It may be uncomfortable, but we must hide nothingMay 2009
Exposing your company to relentless public scrutiny is sometimes painful – but it’s worth it, says Julia King
Corporate responsibility proponents have always talked about the notion of a ‘licence to operate’, but the financial crisis has made it more obvious than ever that such trust is central to successful business – and that behaving responsibly is central to trust.
Every business sector needs the support of customers, suppliers and the community in all its forms, from local people to national governments and intergovernmental organizations. It’s about the big picture – whether the business is operating broadly in society’s interests – as well as detail such as trusting whether products and services fulfil their promises and give value for money.
The pharmaceuticals sector is well aware of this and my company, GlaxoSmithKline, wants to achieve higher levels of trust through stakeholders recognising that we run our business in a responsible way. First we are making some changes in the way we operate, but then we need to make sure people can see and understand what we are doing.
This is because transparency is one of the key building blocks of trust. Giving people the impression you are trying to hide something will fuel mistrust, so it’s important to be as open as possible. Reporting and other formal communications are part of that openness but there are other ways to provide transparency as well.
For example, the pharmaceutical industry has sometimes been accused of suppressing or manipulating the presentation of the results of clinical trials, and using ostensibly independent patient groups to promote our interests. Understanding these concerns, GSK will now ensure data from our clinical trials is published, whether it’s perceived to be positive or negative for our products, and we publish the payments we make to patient groups. We have also stopped all corporate political contributions, we limit payments to healthcare professionals and will be publishing what we pay them, to avoid compromising their independence.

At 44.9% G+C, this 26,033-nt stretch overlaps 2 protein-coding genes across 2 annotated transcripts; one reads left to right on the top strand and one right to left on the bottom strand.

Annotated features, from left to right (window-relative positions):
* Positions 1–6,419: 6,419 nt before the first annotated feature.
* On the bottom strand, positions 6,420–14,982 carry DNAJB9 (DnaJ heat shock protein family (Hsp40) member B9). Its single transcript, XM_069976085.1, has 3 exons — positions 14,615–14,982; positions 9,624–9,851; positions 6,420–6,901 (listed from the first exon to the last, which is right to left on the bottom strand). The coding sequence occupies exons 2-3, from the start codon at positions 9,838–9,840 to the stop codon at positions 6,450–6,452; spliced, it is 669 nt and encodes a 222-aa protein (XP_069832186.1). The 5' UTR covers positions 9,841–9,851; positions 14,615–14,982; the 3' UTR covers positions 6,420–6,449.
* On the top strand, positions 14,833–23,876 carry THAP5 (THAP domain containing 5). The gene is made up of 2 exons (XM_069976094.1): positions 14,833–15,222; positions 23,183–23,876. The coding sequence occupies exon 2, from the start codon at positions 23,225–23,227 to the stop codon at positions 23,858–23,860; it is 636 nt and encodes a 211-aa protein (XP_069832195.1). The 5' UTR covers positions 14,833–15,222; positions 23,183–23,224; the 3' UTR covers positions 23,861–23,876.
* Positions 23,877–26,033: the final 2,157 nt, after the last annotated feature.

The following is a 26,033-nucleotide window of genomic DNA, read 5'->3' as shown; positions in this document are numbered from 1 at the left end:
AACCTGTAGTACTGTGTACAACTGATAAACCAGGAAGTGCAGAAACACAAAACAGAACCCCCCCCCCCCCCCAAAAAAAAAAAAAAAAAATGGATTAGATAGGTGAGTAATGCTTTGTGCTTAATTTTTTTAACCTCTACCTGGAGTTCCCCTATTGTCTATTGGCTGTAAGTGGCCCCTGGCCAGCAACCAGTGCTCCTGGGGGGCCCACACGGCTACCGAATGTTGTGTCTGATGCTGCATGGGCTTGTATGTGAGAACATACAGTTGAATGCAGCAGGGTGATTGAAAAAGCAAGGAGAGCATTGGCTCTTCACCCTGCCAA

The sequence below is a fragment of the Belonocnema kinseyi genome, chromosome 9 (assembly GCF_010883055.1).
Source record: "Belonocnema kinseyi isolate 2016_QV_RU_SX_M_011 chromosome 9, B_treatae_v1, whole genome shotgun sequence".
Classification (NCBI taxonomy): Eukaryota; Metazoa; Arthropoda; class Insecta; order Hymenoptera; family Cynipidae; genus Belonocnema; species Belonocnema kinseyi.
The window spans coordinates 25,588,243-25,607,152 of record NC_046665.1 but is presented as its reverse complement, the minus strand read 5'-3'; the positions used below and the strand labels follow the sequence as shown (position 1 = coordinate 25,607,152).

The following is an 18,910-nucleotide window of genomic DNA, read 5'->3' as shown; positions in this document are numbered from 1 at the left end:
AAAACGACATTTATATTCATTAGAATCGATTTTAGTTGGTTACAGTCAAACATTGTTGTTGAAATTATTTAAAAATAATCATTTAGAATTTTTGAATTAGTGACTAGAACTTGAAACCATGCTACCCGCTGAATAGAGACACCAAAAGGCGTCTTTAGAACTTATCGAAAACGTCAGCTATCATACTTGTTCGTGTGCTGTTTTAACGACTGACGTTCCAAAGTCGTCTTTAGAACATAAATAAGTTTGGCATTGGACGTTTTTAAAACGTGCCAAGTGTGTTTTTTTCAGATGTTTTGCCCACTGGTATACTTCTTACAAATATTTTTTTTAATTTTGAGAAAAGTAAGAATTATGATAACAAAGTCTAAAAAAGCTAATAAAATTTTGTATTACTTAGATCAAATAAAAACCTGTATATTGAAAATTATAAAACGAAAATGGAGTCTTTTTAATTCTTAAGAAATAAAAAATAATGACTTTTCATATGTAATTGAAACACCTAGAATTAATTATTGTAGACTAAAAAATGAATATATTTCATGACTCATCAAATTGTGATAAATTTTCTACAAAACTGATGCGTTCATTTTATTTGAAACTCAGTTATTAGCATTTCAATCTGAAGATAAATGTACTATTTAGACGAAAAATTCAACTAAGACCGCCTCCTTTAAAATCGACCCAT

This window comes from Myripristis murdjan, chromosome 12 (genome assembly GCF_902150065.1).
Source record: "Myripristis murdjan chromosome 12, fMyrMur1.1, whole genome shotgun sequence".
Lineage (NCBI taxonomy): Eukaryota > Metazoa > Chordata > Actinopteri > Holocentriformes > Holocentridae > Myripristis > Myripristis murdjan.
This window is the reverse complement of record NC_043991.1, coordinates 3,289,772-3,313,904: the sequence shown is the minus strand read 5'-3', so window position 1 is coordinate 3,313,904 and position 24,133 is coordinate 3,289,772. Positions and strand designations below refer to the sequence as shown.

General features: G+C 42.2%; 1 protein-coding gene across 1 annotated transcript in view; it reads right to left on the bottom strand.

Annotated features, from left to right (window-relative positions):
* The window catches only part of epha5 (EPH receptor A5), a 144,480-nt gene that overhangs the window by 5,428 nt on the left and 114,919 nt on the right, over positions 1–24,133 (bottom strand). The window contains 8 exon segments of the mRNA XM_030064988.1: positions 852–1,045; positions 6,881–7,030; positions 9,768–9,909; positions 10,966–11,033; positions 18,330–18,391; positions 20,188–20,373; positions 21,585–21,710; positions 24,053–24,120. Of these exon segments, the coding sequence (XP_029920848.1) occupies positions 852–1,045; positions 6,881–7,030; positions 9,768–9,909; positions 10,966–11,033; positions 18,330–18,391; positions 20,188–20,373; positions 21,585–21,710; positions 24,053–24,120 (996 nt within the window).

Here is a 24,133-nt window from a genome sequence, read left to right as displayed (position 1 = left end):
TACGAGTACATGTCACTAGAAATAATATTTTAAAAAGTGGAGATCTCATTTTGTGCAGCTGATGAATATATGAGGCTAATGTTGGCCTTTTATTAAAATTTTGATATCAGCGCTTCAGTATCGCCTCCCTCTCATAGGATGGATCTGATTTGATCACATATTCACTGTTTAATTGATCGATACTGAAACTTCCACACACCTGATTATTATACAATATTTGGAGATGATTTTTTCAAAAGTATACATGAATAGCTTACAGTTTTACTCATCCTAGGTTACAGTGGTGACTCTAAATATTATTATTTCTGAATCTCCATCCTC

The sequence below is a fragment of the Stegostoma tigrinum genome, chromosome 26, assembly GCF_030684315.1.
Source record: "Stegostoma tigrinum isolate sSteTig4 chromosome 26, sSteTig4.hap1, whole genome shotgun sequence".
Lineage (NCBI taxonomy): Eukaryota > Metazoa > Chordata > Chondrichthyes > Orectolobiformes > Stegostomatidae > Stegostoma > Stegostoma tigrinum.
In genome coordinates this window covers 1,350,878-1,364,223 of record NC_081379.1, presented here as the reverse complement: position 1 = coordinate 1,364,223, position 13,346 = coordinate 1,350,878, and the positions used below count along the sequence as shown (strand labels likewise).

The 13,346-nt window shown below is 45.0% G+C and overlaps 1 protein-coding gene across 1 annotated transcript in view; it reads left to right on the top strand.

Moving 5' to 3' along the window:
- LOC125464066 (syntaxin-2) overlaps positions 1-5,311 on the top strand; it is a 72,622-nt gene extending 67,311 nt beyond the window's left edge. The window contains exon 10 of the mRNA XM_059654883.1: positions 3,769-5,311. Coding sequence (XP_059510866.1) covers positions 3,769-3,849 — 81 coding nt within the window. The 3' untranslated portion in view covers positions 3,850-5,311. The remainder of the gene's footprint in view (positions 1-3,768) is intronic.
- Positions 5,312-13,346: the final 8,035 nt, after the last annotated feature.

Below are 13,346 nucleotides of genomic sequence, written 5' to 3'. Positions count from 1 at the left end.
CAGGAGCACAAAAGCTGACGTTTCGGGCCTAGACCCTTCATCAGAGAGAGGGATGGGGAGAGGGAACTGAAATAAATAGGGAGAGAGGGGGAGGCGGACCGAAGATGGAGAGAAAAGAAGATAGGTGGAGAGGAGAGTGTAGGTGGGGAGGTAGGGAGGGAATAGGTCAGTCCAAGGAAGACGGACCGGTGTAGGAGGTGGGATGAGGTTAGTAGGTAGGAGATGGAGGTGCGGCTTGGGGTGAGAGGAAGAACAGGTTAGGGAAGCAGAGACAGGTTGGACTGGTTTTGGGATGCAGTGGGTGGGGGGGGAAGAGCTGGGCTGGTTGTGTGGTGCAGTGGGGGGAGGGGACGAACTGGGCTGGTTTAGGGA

We face particular transparency issues in our business. But companies in every sector need to demonstrate they can be trusted to do the right thing for society. Business cannot expect blind trust. We all need to show that we have nothing to hide, and there is only one way to do this – hide nothing unless it is commercially sensitive or is not sufficiently important to justify the substantial administrative costs of disclosure.
Transparency’s great if you’re looking in from the outside, but it can sometimes be uncomfortable if you’re the goldfish on the inside. But I think we have to accept that discomfort and recognise that improved trust and accountability results in better relationships with stakeholders.
Julia King is vice president, corporate responsibility, at GlaxoSmithKline
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